PHYS 5115, Spring 2019
Instructor: Professor Jim Halverson
Office Hours: MR 8:30-10:00 Dana 226
"Quantum mechanics is the description of the behavior of matter and light in all its details and, in particular, of the happenings on an atomic scale. Things on a very small scale behave like nothing that you have any direct experience about. They do not behave like waves, they do not behave like particles, they do not behave like clouds, or billiard balls, or weights on springs, or like anything that you have ever seen." - Richard Feynman. See here for more.
Course Schedule: MR 11:45-1:25
Course Location: Forsyth 202
Description: Lays out the basic axioms of quantum mechanics, and the complementarity between the wave function and matrix mechanics approach to quantum systems. Considers systems of spins in static and dynamical settings, deriving the algebra for addition of angular momenta. Introduces the notion of time evolution and coherent states/wave packets. Demonstrates the solution to numerous one and three-dimensional problems, including the harmonic oscillator and hydrogren atom. Extends these results to new settings via the use of perturbation theory. Some advanced topics will be covered, such as the path integral and GHZ systems.
- Understand the relation between physical observables and quantum operators.
- To appreciate the need for complex quantum states, and how phases are related to physically meaningful quantities.
- To develop familiarity in solving physical eigenvalue problems.
- To be able to understand the time evolution of dynamical systems.
- To become familiar with the use of raising and lowering operators in various systems.
- To learn basic techniques in the solving of differential equations relevant to quantum systems in one and three dimensions.
- To become adept at the use of approximation methods such as perturbation theory.
- To expose students to topical advanced subjects such as groups and symmetries, entanglement, decoherence and quantum information theory.
Resources: The textbook we will use is A Modern Approach to Quantum Mechanics (2nd ed.) by John S. Townsend. Not all material covered in lectures will be found in the textbook, so attendance at lectures is strongly encouraged. It is assumed that you will have read the relevant textbook passages before attending the lectures.
I will also try to regularly post lecture notes before lecture. They won't be perfect, but small errors not caught beforehand will hopefully be caught during class, and I will update accordingly. See discussion below about why I'm posting notes.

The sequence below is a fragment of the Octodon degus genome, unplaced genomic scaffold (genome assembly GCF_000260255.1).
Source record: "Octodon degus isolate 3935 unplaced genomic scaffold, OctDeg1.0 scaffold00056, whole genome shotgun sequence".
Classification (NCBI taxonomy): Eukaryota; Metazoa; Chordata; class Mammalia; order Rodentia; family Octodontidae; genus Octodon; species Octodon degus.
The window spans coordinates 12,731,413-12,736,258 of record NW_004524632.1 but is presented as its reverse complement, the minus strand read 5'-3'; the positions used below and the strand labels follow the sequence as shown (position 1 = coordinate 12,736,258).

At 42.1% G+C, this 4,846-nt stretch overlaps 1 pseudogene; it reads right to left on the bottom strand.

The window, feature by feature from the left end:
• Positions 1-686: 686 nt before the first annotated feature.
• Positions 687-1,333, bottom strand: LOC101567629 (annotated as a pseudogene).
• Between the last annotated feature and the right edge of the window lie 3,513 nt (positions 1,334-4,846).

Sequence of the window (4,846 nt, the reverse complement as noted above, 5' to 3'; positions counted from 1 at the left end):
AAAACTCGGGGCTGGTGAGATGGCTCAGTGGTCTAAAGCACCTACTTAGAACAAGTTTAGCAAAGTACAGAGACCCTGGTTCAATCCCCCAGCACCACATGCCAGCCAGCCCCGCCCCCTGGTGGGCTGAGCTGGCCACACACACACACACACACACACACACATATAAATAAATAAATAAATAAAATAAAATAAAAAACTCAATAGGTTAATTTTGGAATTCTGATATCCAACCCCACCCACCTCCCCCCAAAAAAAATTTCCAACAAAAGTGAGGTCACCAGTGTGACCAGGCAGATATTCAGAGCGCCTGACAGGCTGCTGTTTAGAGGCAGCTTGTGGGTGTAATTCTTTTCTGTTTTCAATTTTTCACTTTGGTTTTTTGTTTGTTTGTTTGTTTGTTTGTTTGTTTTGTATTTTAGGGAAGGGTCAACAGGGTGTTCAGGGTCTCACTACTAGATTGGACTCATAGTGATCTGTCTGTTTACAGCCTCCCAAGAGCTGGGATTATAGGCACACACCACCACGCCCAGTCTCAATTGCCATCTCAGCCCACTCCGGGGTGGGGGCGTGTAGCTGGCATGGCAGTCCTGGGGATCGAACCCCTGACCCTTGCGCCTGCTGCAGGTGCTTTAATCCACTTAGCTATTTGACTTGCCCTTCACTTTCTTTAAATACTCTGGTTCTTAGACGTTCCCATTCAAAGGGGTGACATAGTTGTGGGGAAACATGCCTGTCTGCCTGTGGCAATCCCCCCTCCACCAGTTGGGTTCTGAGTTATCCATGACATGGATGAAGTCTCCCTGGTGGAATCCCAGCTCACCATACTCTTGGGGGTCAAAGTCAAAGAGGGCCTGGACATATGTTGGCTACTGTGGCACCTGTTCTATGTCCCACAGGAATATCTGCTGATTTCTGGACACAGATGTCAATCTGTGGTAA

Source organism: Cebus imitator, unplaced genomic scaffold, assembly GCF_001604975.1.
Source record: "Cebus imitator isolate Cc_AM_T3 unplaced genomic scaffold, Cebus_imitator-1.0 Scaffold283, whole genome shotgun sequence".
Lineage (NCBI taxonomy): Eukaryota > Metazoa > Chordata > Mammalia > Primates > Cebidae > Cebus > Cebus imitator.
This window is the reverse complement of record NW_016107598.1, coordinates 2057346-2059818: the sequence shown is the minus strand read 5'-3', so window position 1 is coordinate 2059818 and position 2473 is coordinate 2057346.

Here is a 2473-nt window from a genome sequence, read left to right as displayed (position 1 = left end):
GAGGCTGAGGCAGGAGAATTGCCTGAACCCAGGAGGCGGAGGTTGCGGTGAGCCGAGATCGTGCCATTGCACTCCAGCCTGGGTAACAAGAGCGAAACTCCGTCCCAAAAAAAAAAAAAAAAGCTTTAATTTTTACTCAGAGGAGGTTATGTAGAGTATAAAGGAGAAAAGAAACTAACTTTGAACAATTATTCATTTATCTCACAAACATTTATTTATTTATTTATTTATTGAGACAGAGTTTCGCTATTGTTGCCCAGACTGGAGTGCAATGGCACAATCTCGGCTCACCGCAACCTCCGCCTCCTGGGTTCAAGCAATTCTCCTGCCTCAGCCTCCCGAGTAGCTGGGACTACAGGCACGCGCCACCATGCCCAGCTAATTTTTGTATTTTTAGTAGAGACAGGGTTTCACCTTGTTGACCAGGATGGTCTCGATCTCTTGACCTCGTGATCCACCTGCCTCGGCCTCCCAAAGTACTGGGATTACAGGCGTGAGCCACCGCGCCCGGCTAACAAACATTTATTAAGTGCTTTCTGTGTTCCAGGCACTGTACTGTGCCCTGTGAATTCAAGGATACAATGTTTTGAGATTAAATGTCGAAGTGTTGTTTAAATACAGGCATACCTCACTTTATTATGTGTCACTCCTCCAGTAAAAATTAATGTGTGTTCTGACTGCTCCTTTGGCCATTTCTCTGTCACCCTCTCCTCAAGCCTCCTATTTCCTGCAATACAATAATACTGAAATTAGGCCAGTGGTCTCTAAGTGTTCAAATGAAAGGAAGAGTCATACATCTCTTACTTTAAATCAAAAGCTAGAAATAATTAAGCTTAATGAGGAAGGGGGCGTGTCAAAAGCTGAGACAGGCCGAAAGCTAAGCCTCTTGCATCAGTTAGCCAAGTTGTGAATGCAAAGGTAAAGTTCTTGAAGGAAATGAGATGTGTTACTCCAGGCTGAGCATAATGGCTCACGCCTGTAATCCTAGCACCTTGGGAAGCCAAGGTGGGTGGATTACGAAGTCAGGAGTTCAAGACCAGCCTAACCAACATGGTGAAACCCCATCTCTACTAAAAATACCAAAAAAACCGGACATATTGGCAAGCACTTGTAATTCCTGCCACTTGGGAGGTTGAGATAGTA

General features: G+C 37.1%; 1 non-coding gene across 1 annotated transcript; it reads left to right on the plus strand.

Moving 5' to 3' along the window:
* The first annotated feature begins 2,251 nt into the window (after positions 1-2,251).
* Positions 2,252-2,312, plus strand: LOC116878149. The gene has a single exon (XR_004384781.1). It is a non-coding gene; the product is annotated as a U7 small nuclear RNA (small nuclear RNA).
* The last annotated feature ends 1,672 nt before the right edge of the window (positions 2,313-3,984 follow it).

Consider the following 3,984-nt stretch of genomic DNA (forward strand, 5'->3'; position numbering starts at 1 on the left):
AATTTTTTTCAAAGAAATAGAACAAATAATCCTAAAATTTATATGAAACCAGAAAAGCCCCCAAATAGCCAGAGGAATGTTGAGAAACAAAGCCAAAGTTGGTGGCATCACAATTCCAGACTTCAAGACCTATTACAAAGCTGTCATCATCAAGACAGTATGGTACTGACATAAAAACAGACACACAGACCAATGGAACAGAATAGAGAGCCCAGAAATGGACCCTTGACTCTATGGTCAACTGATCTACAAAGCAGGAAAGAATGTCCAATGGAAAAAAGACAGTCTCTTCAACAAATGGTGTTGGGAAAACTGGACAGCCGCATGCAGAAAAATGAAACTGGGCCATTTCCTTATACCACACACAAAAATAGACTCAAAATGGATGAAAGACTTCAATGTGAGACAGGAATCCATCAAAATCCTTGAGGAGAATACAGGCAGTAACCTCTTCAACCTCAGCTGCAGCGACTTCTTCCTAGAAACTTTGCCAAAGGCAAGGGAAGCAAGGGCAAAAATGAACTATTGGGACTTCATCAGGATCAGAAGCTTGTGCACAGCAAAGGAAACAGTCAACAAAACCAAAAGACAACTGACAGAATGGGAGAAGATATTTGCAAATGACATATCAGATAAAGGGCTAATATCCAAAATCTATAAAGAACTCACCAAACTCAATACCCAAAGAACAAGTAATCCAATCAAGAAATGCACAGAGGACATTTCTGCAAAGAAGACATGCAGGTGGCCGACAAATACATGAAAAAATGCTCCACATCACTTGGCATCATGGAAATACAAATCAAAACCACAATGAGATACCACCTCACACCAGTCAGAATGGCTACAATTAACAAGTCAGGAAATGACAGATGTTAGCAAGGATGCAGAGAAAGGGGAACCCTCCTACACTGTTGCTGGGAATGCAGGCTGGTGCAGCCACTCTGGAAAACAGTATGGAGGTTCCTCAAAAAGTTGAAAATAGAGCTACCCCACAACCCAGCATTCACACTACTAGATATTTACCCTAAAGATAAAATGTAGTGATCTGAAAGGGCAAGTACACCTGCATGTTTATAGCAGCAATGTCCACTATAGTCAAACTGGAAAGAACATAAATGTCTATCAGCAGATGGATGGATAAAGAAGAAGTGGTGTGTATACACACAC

Office Hours: Three hours per week are set aside for office hours, when I will meet with students outside of class. Office hours are primarily for discussion of homework problems or course concepts, though questions about broader areas of physics are welcomed if no one present is looking to discuss course material. Please, come, office hours are fun and students often find them helpful!
Homework: Problem sets will be assigned each week. They will be collected at the start of the lecture on the day they are due. New assignments will be posted to the homework folder. Late assignments will not be collected under any circumstance. Instead, your lowest homework score will be dropped; if it is a missed assignment it is your responsibility to learn the material, since it may appear on the midterm or final exam. You may discuss the assignments with your classmates, but the work you submit must be your own. Homework questions will not be answered via e-mail; please come to office hours. Questions regarding homework grading should be directed to both graders via e-mail.
Midterm: There will be an in-class midterm on February 14 that may test any of the material from homework or class up to that date.
Final Exam: There will be a take home final exam, distributed during the last class. All final exams must be returned to my office, Dana 226, by 9AM on the last day of finals. If I am not in my office, you may put it under my closed door, but you must send me an e-mail alerting me and telling me the time of delivery. The exam is your work only.
Grading: Your final grade will be determined based on your performance on the homework assignments and the final exam. The scoring breakdown is as follows: homework 50%, final 30%, midterm 20%.
Final Letter Grade: Your course grade will be determined both by your overall weighted total score, with the weights given above under “Grading”. The following table indicates ‘target’ overall score ranges corresponding to various final course grades
- A = 93-100%
- A- = 88-92%
- B+ = 84-88%
- B = 78-84%
- B- = 74-78%
- C+ = 70-74%
- C = 65-70%
- C- = 60-65%
Since exams and assignments can vary slightly in difficulty from semester to semester, the actual score ranges may be adjusted slightly downward from those given in the table. That is, if your final percentage falls in one of the above ranges, you will receive the associated letter grade or higher. Under extreme circumstances the ranges may be shifted in the opposite direction, but this will be announced explicitly in class before Mar 20.